As noted by Rock the Street, Wall Street, an organization dedicated to providing financial education to girls, “There is a financial illiteracy epidemic in the U.S. Student loans and credit card balances are the highest they have ever been and workers are putting less and less away in their retirement accounts than ever before.”
It’s up to us moms (and dads) to help turn this situation around by setting a good example for our kids and teaching them how to be financially responsible. The money habits they form now under our guidance are the ones they’ll likely take with them into adulthood. And remember, it’s never too late to get your children on the path toward financial well-being.
I hope you find these tips helpful.
for thinkMoney ®
Financial Communications Society 2016
for Ticker Tape
Content Marketing Awards 2016
Content intended for educational/informational purposes only. Not investment advice, or a recommendation of any security, strategy, or account type.
Be sure to understand all risks involved with each strategy, including commission costs, before attempting to place any trade. Clients must consider all relevant risk factors, including their own personal financial situations, before trading.
All investing involves risk, including loss of principal.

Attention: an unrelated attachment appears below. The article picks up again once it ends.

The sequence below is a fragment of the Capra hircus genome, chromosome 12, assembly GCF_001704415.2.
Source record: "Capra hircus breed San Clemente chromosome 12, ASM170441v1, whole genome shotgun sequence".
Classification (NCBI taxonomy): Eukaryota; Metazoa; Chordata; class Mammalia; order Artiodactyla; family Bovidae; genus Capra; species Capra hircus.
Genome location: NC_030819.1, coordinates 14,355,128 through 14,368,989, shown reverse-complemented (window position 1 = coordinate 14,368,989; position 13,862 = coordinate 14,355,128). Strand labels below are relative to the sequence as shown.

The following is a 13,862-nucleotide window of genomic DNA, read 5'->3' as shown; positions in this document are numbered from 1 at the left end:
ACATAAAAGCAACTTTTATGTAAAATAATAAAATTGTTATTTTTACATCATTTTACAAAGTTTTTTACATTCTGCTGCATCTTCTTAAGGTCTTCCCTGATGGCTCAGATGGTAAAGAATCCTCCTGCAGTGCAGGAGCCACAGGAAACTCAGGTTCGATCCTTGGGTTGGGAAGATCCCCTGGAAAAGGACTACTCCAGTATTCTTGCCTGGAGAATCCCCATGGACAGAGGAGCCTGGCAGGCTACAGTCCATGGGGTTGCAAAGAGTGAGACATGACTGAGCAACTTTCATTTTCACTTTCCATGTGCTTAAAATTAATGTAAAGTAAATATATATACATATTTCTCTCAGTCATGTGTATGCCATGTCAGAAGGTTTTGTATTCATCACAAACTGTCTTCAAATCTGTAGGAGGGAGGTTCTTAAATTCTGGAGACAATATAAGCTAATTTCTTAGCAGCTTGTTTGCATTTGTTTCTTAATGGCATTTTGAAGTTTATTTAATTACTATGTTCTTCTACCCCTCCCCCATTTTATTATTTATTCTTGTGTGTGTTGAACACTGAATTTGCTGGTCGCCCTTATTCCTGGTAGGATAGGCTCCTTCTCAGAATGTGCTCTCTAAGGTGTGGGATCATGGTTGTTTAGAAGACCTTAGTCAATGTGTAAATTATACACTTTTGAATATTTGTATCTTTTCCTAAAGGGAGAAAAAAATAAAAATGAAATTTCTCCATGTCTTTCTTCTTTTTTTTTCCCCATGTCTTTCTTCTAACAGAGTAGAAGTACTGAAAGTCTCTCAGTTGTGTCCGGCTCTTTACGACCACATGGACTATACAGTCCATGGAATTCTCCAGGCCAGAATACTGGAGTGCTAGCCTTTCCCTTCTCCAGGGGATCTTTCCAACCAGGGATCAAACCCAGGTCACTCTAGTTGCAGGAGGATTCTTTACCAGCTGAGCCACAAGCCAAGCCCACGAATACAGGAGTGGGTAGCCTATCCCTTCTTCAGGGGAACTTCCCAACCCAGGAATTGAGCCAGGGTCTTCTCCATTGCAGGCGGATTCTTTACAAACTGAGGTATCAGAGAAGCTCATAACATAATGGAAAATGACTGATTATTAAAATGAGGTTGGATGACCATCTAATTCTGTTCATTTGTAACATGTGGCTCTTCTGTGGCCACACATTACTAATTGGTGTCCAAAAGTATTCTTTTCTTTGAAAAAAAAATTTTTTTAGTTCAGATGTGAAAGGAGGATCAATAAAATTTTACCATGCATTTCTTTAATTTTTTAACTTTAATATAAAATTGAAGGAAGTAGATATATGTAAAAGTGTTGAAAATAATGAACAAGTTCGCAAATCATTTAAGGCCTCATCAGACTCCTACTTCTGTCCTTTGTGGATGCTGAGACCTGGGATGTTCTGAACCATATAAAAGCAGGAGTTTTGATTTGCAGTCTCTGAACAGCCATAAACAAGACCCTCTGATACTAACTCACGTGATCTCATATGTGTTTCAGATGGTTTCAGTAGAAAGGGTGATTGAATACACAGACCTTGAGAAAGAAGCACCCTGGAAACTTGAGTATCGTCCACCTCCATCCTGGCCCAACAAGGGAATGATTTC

TD Ameritrade, the Program for International Student Assessment, and the Council for Economic Education are separate and unaffiliated firms,that are not responsible for each other’s services or policies.
paperMoney® Trading: This software application is for educational purposes only. Successful virtual trading during one time period does not guarantee successful investing of actual funds during a later time period as market conditions change continuously.
Market volatility, volume, and system availability may delay account access and trade executions.
Past performance of a security or strategy does not guarantee future results or success.
Options are not suitable for all investors as the special risks inherent to options trading may expose investors to potentially rapid and substantial losses. Options trading subject to TD Ameritrade review and approval. Please read Characteristics and Risks of Standardized Options before investing in options.
Supporting documentation for any claims, comparisons, statistics, or other technical data will be supplied upon request.
This is not an offer or solicitation in any jurisdiction where we are not authorized to do business or where such offer or solicitation would be contrary to the local laws and regulations of that jurisdiction, including, but not limited to persons residing in Australia, Canada, Hong Kong, Japan, Saudi Arabia, Singapore, UK, and the countries of the European Union.
TD Ameritrade, Inc., member FINRA/SIPC, a subsidiary of The Charles Schwab Corporation. TD Ameritrade is a trademark jointly owned by TD Ameritrade IP Company, Inc. and The Toronto-Dominion Bank. © 2022 Charles Schwab & Co. Inc. All rights reserved.